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One of the arguments you hear most often by people who don't want to get immunized against influenza is that the flu just isn't a big deal; it's just a bad cold. It's not. There are lots of other things people often get wrong about flu shots, too.

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Mark Olsen -- Graphics

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What are the arguments you hear most often from people who don't wanna get immunized against influenza? Is that "the flu just isn't that big a deal, I mean isn't it just a bad cold?" Really? The flu shot is the topic of this week's Health Care Triage.

Opening Sequence

Look, there are a number of things the flu and a cold have in common. They both involve a respiratory system, and they both include a cough and a runny or stuffy nose, and of course they both make you feel sick! But that's where the similarities end.

Colds are caused by a variety of viruses, mostly rhinoviruses (30-50%) and coronaviruses (10-15%). The flu on the other hand, is caused only by the influenza virus. Cold are defined as a short and mild illness first characterized by headache, sneezing, chills, and sore throat; later on you get runny or stuff nose, cough and you feel a little crabby.

Usually things move fast and colds are at their worst two to three days after infection. Most people start to feel better in a week to ten days after the cold starts. But some symptoms can last for weeks. Very few people with colds develop fevers.

Influenza, on the other hand, feels more like getting hit by a truck. Influenza also comes on fast, with more symptoms, like fever, cough, sore throat, headache, muscle pain, stuffy nose, weakness, and even a loss of appetite. You're likely to feel much much worse with the flu.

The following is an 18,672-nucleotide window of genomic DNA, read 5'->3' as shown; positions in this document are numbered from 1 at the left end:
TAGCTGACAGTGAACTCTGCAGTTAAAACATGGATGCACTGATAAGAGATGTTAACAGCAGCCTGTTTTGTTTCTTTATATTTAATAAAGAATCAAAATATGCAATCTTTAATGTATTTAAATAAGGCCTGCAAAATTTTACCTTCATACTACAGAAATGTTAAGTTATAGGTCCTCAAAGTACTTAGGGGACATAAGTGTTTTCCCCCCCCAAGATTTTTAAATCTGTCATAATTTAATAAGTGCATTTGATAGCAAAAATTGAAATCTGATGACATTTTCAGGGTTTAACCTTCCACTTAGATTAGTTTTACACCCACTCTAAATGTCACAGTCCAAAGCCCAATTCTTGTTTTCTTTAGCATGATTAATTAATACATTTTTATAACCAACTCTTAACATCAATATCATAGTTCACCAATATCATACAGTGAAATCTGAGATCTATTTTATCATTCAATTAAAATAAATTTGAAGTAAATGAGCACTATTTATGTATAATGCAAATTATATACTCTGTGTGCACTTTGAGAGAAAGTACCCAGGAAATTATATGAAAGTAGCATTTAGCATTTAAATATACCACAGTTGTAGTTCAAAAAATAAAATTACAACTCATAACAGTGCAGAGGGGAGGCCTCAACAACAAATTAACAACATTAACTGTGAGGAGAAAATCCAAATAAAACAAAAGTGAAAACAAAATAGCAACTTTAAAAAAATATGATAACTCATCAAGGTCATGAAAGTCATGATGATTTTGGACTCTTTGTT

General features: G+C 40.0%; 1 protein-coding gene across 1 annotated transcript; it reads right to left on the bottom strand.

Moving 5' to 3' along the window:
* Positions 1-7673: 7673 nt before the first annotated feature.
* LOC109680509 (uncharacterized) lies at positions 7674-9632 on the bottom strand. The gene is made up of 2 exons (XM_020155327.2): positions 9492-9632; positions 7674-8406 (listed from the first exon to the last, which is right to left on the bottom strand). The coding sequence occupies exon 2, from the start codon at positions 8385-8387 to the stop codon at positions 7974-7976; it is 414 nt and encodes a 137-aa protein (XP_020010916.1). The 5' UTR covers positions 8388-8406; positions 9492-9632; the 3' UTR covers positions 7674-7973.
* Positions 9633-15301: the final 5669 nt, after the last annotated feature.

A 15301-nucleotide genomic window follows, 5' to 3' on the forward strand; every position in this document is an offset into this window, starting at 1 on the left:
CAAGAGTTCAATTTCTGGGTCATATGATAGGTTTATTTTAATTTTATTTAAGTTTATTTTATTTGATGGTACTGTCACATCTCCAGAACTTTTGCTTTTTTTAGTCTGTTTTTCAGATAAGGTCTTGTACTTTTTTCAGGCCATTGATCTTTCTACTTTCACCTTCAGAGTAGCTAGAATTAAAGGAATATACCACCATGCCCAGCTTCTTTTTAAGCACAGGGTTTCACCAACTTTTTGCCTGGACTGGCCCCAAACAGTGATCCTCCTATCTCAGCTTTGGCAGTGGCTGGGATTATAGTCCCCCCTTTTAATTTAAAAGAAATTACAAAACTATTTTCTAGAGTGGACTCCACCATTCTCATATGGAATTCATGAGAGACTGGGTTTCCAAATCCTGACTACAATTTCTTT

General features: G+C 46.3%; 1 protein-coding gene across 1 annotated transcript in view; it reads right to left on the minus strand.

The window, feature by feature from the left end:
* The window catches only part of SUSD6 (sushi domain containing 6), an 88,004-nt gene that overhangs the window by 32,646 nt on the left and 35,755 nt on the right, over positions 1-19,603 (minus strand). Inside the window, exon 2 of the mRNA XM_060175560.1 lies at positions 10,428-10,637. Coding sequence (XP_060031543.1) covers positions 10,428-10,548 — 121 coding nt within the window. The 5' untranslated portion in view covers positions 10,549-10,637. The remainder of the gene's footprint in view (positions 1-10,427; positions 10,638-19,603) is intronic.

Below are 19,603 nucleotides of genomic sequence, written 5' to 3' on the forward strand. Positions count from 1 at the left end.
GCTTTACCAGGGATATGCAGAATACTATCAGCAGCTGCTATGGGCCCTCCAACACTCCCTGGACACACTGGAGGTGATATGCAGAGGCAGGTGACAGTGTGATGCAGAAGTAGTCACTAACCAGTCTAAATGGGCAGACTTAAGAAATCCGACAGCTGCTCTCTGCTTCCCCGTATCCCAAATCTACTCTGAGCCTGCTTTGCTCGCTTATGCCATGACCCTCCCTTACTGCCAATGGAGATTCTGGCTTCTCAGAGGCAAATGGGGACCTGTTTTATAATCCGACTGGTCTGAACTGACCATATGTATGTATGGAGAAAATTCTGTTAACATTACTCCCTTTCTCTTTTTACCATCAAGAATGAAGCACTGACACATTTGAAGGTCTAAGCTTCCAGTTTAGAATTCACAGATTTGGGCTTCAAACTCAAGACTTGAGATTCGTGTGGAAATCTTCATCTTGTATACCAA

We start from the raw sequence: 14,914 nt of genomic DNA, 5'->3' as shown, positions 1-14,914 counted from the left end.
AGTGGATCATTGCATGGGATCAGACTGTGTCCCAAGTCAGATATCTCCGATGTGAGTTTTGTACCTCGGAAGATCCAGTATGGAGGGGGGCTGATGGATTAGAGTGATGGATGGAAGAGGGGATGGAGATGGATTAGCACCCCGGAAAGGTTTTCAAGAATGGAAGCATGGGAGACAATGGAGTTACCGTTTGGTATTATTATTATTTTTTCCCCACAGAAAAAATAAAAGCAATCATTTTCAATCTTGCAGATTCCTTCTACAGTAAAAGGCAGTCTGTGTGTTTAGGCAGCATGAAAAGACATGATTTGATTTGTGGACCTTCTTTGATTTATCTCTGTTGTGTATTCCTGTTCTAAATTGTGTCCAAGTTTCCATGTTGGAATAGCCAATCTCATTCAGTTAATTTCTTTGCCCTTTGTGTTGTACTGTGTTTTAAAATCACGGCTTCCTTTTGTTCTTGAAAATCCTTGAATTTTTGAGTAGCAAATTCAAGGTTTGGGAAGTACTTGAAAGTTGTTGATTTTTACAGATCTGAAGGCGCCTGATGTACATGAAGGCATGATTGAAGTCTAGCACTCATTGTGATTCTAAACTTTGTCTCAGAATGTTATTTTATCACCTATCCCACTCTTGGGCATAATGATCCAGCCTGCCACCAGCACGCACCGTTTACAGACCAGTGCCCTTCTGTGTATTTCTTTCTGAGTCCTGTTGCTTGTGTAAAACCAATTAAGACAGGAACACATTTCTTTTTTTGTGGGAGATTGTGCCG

A lot of people think of the flu, or influenza, as stomach flu. While you might have a loss of appetite or an upset stomach, the main effect from the influenza is to make you achy, weak, and tired, with a bad cough, fever, and congestion.

Colds rarely do much more then annoy us and slow us down. I don't mean to minimize how bad you feel when you have a cold, but you can be pretty sure as to how bad it will get. Flu, on the other hand, can kill. In fact, the flu kills up to 500,000 people around the world each year. The number of people who die from colds is almost zero.

While there's no cure for the cold, there actually are antiviral medications that can help the flu to go away faster. In order for these medications to work, you need to start taking them in the first day or two after you get sick. That's why it's important to talk to your doctor as soon as possible after you feel sick in flu season.

Once those first few days have passed, the medications really won't do you any good. Although it's difficult to tell a flu from a cols at the beginning, the best predictors are cough and fever; having both of these symptoms has a positive predictive value of 80% in differentiating one from the other. So if you have a cough and a fever during flu season, there's a pretty darn good chance you've got influenza.

Most importantly, there's a vaccine for the flu. The flu shot works; it prevents illness and it saves lives. To the research! One recent study showed that from 2010 to 2012 kids who got the flu shot had a 74 percent lower risk of being admitted to a pediatric intensive care unit during flu season. Another showed that getting the vaccine was associated with a 71 percent reduction in adult flu-related hospitalizations, 77 percent in people fifty and above!

Studies show it's associated with the 79 percent reduction of hospitalization for people with diabetes, 52 percent reduction in people with chronic lung disease. Giving the vaccine to pregnant women is 92 percent effective for preventing hospitalizations of infants with the flu.